Interview: Joe DeVito

Creating Worlds: An Interview with Artist Joe DeVito
This interview originally appeared in Soul Magazine in 2005. For more information about Soul Magazine and The Blue Army, click here.

Joe DeVito was born in New York City in 1957. Inspired by seeing the movie King Kong, Joe became fascinated with dinosaurs. A frequent visitor as a child to the Museum of Natural History, Joe began to explore his artistic talent by drawing and sculpting animals.

Now a professional artist, Joe has created paintings and sculptures of Superman, Wonder Woman, Batman, Spiderman, and many others for such companies as DC Comics, Fleer, Dark Horse, and more. Also an accomplished science fiction and fantasy illustrator, he has painted book covers for many authors, including Robert Heinlein.

One of his recent projects is a twice life size Madonna and Child sculpted for the Blue Army in New Jersey. Joe DeVito lives in Pennsylvania with his wife and two children.

Q: In your book, Kong: King of Skull Island, you take the reader into the world of a modern mythology, with rich symbolism and artistic depth as well as adventure and action. How do you see your faith as a Catholic playing a role in how you portrayed this story?

A: That is a very interesting question. My main intent for the story was that it be first and foremost an action adventure tale that digs deep into the lore of King Kong. I wanted to address many of the mysteries surrounding his existence that I had been wondering about since I was a kid. For instance, when I went to the Museum of Natural History in New York City as a boy, I was enthralled when walking through the Hall of Dinosaurs. But I found myself wondering “Where is King Kong? What did they do with Kong’s body and why isn’t it here?” It was so real to me! Another question that eventually popped up, of course, was if someone built a wall on Skull Island big enough to keep Kong out, why did it have doors big enough to let him in?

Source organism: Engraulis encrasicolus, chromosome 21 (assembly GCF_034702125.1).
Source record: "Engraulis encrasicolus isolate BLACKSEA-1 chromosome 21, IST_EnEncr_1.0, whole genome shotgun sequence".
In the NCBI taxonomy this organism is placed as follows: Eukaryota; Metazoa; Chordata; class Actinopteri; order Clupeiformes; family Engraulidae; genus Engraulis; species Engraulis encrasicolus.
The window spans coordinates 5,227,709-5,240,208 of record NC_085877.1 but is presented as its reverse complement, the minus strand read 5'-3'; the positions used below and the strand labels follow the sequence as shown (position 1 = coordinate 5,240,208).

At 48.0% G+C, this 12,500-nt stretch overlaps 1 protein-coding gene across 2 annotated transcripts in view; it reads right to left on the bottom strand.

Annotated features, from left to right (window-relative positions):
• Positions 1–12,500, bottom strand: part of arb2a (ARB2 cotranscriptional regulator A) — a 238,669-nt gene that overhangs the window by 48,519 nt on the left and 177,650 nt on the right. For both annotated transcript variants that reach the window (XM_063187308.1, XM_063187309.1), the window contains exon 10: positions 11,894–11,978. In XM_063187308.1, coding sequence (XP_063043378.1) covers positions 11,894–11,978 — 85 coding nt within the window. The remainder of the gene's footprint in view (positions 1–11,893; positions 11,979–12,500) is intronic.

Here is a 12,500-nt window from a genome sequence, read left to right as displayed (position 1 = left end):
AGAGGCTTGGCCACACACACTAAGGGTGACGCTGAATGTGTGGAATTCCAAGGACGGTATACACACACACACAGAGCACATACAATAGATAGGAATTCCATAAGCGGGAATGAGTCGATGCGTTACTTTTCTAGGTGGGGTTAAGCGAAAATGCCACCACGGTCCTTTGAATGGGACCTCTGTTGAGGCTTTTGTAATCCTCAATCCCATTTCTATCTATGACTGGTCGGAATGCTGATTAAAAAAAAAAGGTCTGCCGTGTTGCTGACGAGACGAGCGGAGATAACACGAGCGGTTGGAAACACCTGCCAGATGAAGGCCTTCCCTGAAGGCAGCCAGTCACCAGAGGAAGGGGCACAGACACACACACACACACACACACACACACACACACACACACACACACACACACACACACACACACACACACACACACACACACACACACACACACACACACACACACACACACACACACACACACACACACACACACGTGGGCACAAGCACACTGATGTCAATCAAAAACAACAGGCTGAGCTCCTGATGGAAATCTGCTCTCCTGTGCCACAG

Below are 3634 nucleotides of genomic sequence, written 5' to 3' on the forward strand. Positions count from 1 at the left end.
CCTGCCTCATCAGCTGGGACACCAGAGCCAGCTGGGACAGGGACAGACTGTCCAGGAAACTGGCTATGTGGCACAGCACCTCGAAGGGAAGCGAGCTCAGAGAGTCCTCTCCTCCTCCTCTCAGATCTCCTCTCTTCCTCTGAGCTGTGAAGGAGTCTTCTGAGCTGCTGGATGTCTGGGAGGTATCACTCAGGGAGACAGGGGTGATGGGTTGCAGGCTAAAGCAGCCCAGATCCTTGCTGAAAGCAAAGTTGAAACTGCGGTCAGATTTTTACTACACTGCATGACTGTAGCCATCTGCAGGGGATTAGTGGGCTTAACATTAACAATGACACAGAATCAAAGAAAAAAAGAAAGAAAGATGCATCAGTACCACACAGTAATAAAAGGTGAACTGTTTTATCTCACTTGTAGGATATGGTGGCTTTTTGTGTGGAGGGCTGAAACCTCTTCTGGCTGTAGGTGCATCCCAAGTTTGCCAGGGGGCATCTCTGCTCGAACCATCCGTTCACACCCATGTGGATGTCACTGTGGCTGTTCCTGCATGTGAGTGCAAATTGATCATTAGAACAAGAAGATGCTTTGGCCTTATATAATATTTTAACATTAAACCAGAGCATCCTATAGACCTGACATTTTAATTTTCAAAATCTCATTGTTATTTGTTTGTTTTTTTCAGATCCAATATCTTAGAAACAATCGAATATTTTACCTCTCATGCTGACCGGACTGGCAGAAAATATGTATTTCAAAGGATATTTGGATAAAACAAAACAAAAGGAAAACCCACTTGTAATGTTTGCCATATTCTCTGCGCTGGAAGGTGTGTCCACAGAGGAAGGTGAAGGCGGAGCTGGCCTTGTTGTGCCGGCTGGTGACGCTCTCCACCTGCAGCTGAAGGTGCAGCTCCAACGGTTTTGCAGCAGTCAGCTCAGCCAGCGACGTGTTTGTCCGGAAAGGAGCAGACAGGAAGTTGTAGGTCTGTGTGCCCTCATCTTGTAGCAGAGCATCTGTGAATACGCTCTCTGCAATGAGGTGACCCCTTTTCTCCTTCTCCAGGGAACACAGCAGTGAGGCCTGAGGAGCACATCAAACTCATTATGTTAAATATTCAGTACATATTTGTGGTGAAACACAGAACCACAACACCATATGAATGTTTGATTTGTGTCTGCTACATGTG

That said, just as important to me was for my story to contain a strong human element to provide more to hang onto than giant monsters. Regardless of the action and adventure a story may contain, if it does not have a storyline that we can relate to on a personal level, I believe it would suffer greatly.

In the plot of the original King Kong, the human dynamic was embodied in the classic Beauty and the Beast theme in an essentially literal way – Kong was a beast and Ann Darrow was beautiful. The dilemma I was faced with was how to devise a unique plot that would compliment that. My solution was to in effect invert the original’s theme so that the beauty and beast elements were embodied within the characters themselves. What I did was draw a parallel between the wall that Vincent Denham is building within himself (he is the son of Kong’s captor, Carl Denham, and he returns to Skull Island in search of his father) - and the physical wall that exists on the island which has cut that civilization off from everything around it.